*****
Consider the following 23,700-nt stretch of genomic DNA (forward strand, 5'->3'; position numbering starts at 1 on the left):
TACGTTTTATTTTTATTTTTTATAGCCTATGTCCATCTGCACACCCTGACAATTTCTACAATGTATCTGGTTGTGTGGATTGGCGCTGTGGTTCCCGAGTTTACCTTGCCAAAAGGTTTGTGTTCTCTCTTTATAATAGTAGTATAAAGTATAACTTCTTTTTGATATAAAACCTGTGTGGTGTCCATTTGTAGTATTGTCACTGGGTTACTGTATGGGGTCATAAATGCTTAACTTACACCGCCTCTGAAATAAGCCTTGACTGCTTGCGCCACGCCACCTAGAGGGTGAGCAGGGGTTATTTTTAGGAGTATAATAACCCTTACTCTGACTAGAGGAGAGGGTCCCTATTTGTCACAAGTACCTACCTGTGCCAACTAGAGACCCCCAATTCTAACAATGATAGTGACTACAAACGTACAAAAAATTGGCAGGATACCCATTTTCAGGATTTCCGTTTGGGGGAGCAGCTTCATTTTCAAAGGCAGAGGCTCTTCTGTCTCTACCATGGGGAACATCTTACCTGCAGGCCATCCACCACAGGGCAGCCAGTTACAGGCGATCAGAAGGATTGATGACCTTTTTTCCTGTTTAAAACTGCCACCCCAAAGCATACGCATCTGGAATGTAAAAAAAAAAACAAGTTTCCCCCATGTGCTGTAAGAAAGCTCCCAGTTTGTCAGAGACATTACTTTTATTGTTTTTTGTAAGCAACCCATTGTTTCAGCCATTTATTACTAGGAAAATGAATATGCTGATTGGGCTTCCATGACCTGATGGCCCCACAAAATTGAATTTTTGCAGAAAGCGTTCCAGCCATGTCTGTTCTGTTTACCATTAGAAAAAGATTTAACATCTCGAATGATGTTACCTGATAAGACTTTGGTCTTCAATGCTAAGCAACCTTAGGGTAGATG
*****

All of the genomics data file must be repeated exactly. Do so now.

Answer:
Consider the following 23,700-nt stretch of genomic DNA (forward strand, 5'->3'; position numbering starts at 1 on the left):
TACGTTTTATTTTTATTTTTTATAGCCTATGTCCATCTGCACACCCTGACAATTTCTACAATGTATCTGGTTGTGTGGATTGGCGCTGTGGTTCCCGAGTTTACCTTGCCAAAAGGTTTGTGTTCTCTCTTTATAATAGTAGTATAAAGTATAACTTCTTTTTGATATAAAACCTGTGTGGTGTCCATTTGTAGTATTGTCACTGGGTTACTGTATGGGGTCATAAATGCTTAACTTACACCGCCTCTGAAATAAGCCTTGACTGCTTGCGCCACGCCACCTAGAGGGTGAGCAGGGGTTATTTTTAGGAGTATAATAACCCTTACTCTGACTAGAGGAGAGGGTCCCTATTTGTCACAAGTACCTACCTGTGCCAACTAGAGACCCCCAATTCTAACAATGATAGTGACTACAAACGTACAAAAAATTGGCAGGATACCCATTTTCAGGATTTCCGTTTGGGGGAGCAGCTTCATTTTCAAAGGCAGAGGCTCTTCTGTCTCTACCATGGGGAACATCTTACCTGCAGGCCATCCACCACAGGGCAGCCAGTTACAGGCGATCAGAAGGATTGATGACCTTTTTTCCTGTTTAAAACTGCCACCCCAAAGCATACGCATCTGGAATGTAAAAAAAAAAACAAGTTTCCCCCATGTGCTGTAAGAAAGCTCCCAGTTTGTCAGAGACATTACTTTTATTGTTTTTTGTAAGCAACCCATTGTTTCAGCCATTTATTACTAGGAAAATGAATATGCTGATTGGGCTTCCATGACCTGATGGCCCCACAAAATTGAATTTTTGCAGAAAGCGTTCCAGCCATGTCTGTTCTGTTTACCATTAGAAAAAGATTTAACATCTCGAATGATGTTACCTGATAAGACTTTGGTCTTCAATGCTAAGCAACCTTAGGGTAGATG